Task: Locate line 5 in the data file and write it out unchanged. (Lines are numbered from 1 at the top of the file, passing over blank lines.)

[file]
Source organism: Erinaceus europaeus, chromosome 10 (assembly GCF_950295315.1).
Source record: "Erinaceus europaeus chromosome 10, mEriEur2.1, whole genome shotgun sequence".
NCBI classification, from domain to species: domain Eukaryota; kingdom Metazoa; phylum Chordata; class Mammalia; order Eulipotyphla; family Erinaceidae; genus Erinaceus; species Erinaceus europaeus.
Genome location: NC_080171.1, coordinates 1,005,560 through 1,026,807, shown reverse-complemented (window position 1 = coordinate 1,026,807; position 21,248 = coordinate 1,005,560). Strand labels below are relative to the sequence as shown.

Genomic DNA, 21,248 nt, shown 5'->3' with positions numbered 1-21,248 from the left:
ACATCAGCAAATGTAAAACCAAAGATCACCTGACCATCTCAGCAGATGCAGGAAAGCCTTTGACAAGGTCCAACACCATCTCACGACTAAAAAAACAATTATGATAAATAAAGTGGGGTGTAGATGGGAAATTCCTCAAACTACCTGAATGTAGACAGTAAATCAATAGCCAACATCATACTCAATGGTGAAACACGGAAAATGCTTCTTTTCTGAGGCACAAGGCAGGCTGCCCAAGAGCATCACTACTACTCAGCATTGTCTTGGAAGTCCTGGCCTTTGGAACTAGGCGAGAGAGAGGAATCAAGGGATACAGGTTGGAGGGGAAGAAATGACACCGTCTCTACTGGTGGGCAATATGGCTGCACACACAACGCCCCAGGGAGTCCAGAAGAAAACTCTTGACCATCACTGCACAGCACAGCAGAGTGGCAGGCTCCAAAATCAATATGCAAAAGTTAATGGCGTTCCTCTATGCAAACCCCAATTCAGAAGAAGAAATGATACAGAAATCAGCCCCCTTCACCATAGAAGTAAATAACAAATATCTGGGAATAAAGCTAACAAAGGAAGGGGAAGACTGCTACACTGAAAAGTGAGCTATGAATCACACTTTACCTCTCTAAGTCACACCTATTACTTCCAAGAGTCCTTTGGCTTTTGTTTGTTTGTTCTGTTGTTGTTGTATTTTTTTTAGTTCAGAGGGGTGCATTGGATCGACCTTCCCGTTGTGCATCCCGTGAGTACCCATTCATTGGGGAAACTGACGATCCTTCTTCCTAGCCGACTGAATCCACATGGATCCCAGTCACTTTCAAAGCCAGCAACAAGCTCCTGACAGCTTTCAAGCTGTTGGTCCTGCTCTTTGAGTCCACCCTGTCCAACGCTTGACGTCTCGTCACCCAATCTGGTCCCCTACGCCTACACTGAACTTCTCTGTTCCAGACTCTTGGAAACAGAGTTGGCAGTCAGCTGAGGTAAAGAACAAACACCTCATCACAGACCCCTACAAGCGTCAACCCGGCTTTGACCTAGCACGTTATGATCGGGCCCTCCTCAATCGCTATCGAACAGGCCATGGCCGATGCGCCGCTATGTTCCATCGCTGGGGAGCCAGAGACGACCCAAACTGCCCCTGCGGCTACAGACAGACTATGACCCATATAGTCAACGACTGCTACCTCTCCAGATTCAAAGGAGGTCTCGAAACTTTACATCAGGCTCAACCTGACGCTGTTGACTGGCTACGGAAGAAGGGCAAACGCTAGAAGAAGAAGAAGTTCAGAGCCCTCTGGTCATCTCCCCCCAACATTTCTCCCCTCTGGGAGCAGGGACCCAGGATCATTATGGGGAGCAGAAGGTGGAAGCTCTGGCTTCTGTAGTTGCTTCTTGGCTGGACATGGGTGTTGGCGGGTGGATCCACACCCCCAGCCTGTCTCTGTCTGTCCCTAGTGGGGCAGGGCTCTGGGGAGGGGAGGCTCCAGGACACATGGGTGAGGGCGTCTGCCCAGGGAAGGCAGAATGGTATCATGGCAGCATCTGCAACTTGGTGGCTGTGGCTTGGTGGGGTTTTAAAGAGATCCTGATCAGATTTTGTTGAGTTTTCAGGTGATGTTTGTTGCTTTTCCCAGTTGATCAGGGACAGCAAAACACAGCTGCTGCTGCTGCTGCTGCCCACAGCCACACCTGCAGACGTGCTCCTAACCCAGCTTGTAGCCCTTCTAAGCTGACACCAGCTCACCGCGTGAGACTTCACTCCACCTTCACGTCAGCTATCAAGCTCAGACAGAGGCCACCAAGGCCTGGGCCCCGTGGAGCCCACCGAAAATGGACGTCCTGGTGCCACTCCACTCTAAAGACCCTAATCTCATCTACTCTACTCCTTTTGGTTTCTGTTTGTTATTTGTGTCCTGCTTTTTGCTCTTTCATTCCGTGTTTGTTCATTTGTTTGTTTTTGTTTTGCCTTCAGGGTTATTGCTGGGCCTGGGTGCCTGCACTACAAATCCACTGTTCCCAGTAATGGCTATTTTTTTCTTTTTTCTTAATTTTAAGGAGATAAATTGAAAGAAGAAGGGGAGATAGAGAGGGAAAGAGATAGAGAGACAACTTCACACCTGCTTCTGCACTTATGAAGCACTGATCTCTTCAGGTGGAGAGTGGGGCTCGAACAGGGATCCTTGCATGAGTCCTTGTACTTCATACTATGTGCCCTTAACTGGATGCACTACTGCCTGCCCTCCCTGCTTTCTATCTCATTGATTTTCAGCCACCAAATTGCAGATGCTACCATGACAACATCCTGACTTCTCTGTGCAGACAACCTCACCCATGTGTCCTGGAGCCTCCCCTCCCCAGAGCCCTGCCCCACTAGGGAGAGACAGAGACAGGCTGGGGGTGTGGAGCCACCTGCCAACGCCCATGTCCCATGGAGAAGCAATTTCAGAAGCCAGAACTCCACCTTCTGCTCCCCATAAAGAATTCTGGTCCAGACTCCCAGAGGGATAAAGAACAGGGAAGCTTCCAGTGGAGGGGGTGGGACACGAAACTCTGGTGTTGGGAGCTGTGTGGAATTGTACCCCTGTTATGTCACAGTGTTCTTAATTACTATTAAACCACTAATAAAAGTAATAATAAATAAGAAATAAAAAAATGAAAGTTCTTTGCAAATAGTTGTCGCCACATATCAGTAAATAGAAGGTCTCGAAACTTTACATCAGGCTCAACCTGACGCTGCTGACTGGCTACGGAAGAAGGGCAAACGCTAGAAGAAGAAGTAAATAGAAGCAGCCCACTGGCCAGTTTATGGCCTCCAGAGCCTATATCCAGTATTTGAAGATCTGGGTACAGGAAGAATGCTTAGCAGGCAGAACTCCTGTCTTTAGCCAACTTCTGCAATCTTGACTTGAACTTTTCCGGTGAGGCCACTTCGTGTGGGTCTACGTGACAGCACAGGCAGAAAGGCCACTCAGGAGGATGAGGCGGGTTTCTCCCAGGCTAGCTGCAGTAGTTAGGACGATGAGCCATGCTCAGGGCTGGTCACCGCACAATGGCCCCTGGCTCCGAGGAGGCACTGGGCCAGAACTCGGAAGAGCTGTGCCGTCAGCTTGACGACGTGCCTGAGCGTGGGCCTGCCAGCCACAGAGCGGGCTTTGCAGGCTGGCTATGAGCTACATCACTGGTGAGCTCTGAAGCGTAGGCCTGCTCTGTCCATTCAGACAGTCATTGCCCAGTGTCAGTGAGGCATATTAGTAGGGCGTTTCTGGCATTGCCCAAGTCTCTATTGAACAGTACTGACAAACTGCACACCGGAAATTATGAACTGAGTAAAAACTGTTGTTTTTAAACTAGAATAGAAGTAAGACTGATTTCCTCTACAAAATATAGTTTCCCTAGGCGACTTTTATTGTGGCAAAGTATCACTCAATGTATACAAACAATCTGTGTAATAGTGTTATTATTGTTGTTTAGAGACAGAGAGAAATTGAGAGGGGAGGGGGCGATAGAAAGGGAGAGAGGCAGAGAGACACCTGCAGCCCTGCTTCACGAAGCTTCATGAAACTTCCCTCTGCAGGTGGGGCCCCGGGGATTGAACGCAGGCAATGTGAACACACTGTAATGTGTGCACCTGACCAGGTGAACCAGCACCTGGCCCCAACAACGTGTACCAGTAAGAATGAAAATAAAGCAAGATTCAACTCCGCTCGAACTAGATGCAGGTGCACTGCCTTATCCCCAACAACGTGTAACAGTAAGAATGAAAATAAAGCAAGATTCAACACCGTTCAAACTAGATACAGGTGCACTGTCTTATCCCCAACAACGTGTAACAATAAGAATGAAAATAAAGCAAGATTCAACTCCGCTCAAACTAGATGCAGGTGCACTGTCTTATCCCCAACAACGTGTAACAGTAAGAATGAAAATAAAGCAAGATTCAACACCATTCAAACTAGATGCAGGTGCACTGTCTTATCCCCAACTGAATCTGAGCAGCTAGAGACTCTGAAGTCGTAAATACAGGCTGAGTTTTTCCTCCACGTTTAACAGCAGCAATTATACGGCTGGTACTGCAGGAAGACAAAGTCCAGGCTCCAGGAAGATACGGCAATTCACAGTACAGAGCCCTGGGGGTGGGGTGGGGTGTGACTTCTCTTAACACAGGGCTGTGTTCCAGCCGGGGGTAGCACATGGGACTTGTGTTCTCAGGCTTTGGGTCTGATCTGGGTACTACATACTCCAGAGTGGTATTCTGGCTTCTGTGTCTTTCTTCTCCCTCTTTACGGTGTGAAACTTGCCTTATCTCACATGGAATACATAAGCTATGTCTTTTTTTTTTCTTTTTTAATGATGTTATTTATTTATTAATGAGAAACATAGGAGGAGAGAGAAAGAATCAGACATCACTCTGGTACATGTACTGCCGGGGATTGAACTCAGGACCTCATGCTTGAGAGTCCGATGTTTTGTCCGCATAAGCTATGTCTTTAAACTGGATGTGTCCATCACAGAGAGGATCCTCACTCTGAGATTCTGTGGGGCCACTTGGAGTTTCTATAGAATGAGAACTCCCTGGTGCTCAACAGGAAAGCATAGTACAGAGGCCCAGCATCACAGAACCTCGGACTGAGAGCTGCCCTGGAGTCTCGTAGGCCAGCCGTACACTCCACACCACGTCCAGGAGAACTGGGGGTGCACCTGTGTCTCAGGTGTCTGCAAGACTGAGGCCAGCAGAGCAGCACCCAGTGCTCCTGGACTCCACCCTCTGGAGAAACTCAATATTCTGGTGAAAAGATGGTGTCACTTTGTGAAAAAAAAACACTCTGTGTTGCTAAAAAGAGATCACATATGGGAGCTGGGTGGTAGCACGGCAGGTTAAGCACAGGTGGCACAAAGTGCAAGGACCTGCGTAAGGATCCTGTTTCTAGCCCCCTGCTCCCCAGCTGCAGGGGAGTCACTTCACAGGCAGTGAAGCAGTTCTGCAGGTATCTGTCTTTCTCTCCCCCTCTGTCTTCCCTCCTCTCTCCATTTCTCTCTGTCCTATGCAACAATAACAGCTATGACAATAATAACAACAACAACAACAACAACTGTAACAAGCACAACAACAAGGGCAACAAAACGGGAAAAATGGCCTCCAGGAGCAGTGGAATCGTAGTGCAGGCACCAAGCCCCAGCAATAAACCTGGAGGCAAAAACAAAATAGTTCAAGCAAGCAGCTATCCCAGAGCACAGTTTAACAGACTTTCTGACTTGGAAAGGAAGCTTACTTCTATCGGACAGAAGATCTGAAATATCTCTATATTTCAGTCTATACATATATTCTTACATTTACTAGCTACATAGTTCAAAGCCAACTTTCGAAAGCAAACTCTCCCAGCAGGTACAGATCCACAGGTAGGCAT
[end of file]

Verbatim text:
Genomic DNA, 21,248 nt, shown 5'->3' with positions numbered 1-21,248 from the left: